We need leaders with empathy.    Empathy – feeling the pain of others – is built-in to our physiology.  We have ‘mirror neurons’ that enable us to feel what our counterpart is feeling at a given moment, not just pain, but joy, embarrassment, grief, happiness.  But over time, we can easily turn off those empathy neurons, and rationalize them away.

    But even strong feelings of empathy, I feel, is not enough.  I found David Brooks’ NYT column, written over three years ago, in Sept. 2011:

    Empathy orients you toward moral action, but it doesn’t seem to help much when that action comes at a personal cost. You may feel a pang for the homeless guy on the other side of the street, but the odds are that you are not going to cross the street to give him a dollar.   There have been piles of studies investigating the link between empathy and moral action. Different scholars come to different conclusions, but, in a recent paper, Jesse Prinz, a philosopher at City University of New York, summarized the research this way: “These studies suggest that empathy is not a major player when it comes to moral motivation. Its contribution is negligible in children, modest in adults, and nonexistent when costs are significant.” Other scholars have called empathy a “fragile flower,” easily crushed by self-concern. 

   In other words:  It’s not enough to feel empathy toward others.  You have to ACT on your feelings and do something about it, even something small and symbolic, at least once in a while, so that your empathy muscles do not wither.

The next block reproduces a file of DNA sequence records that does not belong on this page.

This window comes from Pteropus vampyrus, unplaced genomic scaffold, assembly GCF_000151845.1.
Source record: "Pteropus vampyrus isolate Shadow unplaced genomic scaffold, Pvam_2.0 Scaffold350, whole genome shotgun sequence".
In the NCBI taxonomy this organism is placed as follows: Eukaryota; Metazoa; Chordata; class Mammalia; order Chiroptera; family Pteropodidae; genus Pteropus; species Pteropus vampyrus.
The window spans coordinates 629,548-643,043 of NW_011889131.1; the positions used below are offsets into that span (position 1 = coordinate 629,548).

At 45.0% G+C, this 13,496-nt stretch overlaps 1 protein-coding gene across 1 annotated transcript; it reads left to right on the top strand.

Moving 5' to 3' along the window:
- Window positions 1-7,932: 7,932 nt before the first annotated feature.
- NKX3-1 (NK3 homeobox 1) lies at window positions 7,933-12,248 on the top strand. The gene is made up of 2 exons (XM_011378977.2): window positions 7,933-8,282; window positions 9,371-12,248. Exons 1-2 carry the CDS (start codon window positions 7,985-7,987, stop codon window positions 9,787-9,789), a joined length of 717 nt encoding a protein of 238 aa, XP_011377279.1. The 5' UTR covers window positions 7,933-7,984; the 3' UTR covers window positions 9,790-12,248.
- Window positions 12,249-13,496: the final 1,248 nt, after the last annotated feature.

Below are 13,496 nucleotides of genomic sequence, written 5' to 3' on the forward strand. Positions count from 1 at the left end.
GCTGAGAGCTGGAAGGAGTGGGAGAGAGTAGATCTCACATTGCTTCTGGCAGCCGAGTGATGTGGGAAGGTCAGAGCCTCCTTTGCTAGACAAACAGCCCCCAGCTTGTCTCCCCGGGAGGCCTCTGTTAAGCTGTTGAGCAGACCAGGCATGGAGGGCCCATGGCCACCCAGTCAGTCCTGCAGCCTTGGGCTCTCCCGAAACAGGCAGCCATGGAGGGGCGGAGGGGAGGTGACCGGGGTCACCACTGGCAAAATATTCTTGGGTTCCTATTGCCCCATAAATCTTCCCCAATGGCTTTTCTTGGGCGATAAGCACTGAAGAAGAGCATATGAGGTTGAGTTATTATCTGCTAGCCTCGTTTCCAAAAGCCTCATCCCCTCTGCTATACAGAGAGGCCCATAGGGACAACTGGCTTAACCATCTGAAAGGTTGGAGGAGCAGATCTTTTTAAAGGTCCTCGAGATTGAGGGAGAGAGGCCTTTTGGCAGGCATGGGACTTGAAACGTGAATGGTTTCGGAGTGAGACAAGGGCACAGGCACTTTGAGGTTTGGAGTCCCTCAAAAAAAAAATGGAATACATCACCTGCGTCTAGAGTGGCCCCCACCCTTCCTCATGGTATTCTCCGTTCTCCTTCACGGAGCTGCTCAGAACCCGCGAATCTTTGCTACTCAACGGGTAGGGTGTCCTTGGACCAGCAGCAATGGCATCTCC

In our recent book Cracking the Creativity Code, we list 10 brain exercises to develop creativity.  The first of the 10, and most important, is “Act, Don’t Gripe”.    If you see something wrong, injustice,  try to fix it, take action, at least once in a while.  I know a friend, who always, as a matter of principle, gives small change to homeless and those who beg on the streets, even ones who are clearly running a scam. 

    I wish we had political leaders who were middle class working people.   We really don’t.  Until we do, it’s up to us.   Sharpen your feelings toward others.  Develop your empathy.  But don’t leave it at that.  Try to act on it.   If more people did that, maybe we wouldn’t even need to bother with those millionaires in Congress.

How We Humans Can Learn from Chimpanzees

By Shlomo Maital